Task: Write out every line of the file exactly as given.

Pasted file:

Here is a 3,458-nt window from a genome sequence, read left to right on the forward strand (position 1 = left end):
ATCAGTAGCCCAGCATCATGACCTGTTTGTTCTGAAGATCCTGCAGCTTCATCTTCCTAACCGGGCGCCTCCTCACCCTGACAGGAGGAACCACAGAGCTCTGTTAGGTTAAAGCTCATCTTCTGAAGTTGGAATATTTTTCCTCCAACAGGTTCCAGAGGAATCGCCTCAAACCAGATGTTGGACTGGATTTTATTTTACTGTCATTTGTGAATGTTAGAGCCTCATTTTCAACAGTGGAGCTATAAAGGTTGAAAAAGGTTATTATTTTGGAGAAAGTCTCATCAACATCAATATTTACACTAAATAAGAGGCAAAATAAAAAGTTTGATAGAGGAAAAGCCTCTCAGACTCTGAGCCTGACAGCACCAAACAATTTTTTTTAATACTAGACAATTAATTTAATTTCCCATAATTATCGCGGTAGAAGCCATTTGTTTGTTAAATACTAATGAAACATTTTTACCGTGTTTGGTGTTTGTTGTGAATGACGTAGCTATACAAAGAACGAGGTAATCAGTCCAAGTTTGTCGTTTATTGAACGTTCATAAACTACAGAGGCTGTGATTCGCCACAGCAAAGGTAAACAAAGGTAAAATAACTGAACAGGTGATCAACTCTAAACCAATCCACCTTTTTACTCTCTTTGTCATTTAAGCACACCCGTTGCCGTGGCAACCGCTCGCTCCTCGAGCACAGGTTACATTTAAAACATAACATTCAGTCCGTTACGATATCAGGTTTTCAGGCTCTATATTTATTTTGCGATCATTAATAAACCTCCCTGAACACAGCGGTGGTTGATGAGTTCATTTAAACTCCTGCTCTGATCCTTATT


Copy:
Here is a 3,458-nt window from a genome sequence, read left to right on the forward strand (position 1 = left end):
ATCAGTAGCCCAGCATCATGACCTGTTTGTTCTGAAGATCCTGCAGCTTCATCTTCCTAACCGGGCGCCTCCTCACCCTGACAGGAGGAACCACAGAGCTCTGTTAGGTTAAAGCTCATCTTCTGAAGTTGGAATATTTTTCCTCCAACAGGTTCCAGAGGAATCGCCTCAAACCAGATGTTGGACTGGATTTTATTTTACTGTCATTTGTGAATGTTAGAGCCTCATTTTCAACAGTGGAGCTATAAAGGTTGAAAAAGGTTATTATTTTGGAGAAAGTCTCATCAACATCAATATTTACACTAAATAAGAGGCAAAATAAAAAGTTTGATAGAGGAAAAGCCTCTCAGACTCTGAGCCTGACAGCACCAAACAATTTTTTTTAATACTAGACAATTAATTTAATTTCCCATAATTATCGCGGTAGAAGCCATTTGTTTGTTAAATACTAATGAAACATTTTTACCGTGTTTGGTGTTTGTTGTGAATGACGTAGCTATACAAAGAACGAGGTAATCAGTCCAAGTTTGTCGTTTATTGAACGTTCATAAACTACAGAGGCTGTGATTCGCCACAGCAAAGGTAAACAAAGGTAAAATAACTGAACAGGTGATCAACTCTAAACCAATCCACCTTTTTACTCTCTTTGTCATTTAAGCACACCCGTTGCCGTGGCAACCGCTCGCTCCTCGAGCACAGGTTACATTTAAAACATAACATTCAGTCCGTTACGATATCAGGTTTTCAGGCTCTATATTTATTTTGCGATCATTAATAAACCTCCCTGAACACAGCGGTGGTTGATGAGTTCATTTAAACTCCTGCTCTGATCCTTATT